Looking for a Great Summer Read? We Got You

This list has something for everyone

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Four books are featured overtop of a pink and blue backdrop. They are part of Chatelaine's "summer beach reads" list.

There’s nothing better than devouring an entire book in one dock-side session. Get ready for new books by heavy-hitters Miriam Toews, Lauren Groff and JP Delaney, and to be swallowed up by stories about time-travelling couples, painful family reunions and (wait for it!) sink holes. Here are 18 of the buzziest reads of the summer.

"An Ocean of Minutes," by Thea Lim.

An Ocean of Minutes by Thea Lim
June 26, 2018

Toronto-based Thea Lim’s debut novel centres around a couple, Frank and Polly, during a deadly flu pandemic in the U.S. When Frank is infected, the pair hatch a radical plan involving time travel to try and save him. With praise from the likes of authors Omar El Akkad and David Chariandy, and comparisons to Station Eleven, Lim’s debut could prove to be the must-read CanLit offering this summer. —Sadiya Ansari

"The Book of M" by Peng Shepherd.

The Book of M by Peng Shepherd
June 5, 2018

This sci-fi debut follows a couple running from a horrific plague that steals the afflicted person’s shadow and memories. Max and Ory resettle in an abandoned hotel in the woods and find a new normal, until Max’s shadow disappears. She leaves to save her husband from the danger she poses, but he follows her in an effort to salvage the time they have left together. —S.A.

"Florida" by Lauren Groff.

Florida by Lauren Groff
June 5, 2018

Bestselling author Groff’s latest offering is a collection of 11 stories centred in Florida where danger lurks in the form of hurricanes and sinkholes, among other things. Given that Groff counts Barack Obama as a member of her fanclub, and that some of these stories have already been published in the New Yorker, it’s unsurprising that this book of short stories is one of the most anticipated of the year. —S.A.

"My Year of Rest and Relaxation" by Ottessa Moshfegh.

My Year of Rest and Relaxation by Ottessa Moshfegh
July 10, 2018

Ottessa Moshfegh’s reputation as a young literary star was cemented when her last novel, Eileen, was shortlisted for the Man Booker prize in 2016. Her latest features a Columbia grad living in Manhattan in a pre-financial crash, pre-9/11 world, where anything seems possible. But what she really wants is to take a year away from life—so she spends under the influence of as many drugs as her psychiatrist agrees to prescribe. She’s forced to re-enter the world when her best friend’s mother dies. —S.A.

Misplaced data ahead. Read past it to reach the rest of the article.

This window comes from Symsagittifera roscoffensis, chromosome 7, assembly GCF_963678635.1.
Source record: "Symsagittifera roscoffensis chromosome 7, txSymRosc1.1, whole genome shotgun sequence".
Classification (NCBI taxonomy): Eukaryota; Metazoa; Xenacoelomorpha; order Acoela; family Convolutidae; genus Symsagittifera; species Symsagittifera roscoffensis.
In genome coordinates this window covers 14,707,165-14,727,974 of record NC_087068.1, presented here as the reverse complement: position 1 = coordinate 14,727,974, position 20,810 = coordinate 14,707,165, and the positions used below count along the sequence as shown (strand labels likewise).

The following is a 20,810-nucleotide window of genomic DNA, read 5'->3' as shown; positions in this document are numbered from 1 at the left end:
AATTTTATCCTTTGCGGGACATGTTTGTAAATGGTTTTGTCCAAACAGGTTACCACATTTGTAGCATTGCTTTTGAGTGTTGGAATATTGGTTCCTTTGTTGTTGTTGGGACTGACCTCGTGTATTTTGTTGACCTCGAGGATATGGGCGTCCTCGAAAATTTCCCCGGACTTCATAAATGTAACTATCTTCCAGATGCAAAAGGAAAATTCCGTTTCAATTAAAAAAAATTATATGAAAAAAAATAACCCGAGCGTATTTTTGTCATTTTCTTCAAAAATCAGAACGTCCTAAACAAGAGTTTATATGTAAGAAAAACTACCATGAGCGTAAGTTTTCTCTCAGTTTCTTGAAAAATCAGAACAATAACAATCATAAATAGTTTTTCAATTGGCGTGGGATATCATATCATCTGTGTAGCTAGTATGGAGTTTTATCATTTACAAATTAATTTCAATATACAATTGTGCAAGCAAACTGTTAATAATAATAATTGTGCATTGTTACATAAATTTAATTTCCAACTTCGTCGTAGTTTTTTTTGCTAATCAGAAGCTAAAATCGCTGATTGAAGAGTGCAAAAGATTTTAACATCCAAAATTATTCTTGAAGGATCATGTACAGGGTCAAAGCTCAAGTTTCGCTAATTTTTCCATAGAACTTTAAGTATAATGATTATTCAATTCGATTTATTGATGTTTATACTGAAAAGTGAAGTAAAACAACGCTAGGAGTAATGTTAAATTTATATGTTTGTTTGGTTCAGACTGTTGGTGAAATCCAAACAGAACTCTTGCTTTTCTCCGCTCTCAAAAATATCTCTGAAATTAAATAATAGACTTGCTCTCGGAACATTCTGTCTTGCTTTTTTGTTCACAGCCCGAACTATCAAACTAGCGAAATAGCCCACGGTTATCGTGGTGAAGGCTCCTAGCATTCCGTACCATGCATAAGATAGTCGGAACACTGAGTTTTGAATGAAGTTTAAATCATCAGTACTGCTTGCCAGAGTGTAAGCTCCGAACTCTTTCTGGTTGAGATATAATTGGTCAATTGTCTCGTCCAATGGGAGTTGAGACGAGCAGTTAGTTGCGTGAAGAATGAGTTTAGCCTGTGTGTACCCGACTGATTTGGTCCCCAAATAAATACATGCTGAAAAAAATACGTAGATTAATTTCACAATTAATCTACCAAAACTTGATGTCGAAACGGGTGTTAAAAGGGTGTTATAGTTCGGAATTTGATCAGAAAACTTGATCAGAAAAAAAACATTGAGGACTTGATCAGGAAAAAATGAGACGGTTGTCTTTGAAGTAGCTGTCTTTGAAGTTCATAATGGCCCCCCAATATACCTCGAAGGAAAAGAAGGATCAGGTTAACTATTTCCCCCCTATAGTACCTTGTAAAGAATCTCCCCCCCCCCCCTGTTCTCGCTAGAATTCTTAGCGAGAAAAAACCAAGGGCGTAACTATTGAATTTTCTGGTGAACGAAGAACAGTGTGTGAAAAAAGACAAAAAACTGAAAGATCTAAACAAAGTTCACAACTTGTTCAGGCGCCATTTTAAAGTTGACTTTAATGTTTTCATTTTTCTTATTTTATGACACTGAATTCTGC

"Kudos" by Rachel Cusk.

Kudos by Rachel Cusk
June 5, 2018

Two-time Giller Prize nominee Rachel Cusk completes the trilogy that includes Outline and Transit with Kudos. The Canadian-born, London-based author centres this story around the same character, Faye, a middle-aged divorcee. In this book, Faye heads to a literary festival in a southern European city, starting as Outline did, with a confession from Faye’s seatmate on the plane. —S.A.

"Women Talking" by Miriam Toews.

Women Talking by Miriam Toews
August 21, 2018

Miriam Towes’s latest work is based on real events that happened in a remote Mennonite community where the drugging and assault of more than 100 girls and women was repeatedly dismissed as the work of “demons.” Toews’s novel considers the aftermath of a similar horrific circumstance and takes place in the 48 hours following the attackers’ arrests, with the women gathering to debate their next move—forgive these men and stay in their community, or leave? —S.A.

"When Life Gives You Lululemons" by Lauren Weisberger.

When Life Gives You Lululemons by Lauren Weisberger
June 5, 2018

From the writer who gave us the gift of The Devil Wears Prada 15 years ago comes a new book exploring what happens to power editor Miranda Priestley’s other assistant, Emily Charlton. Working as an image consultant to celebs, Charlton feels left behind in the social media era—until a former supermodel’s DUI charge provides a perfect opportunity to get back in the game. —S.A.

"All You Ever Wanted" by Emily Giffin.

All We Ever Wanted by Emily Giffin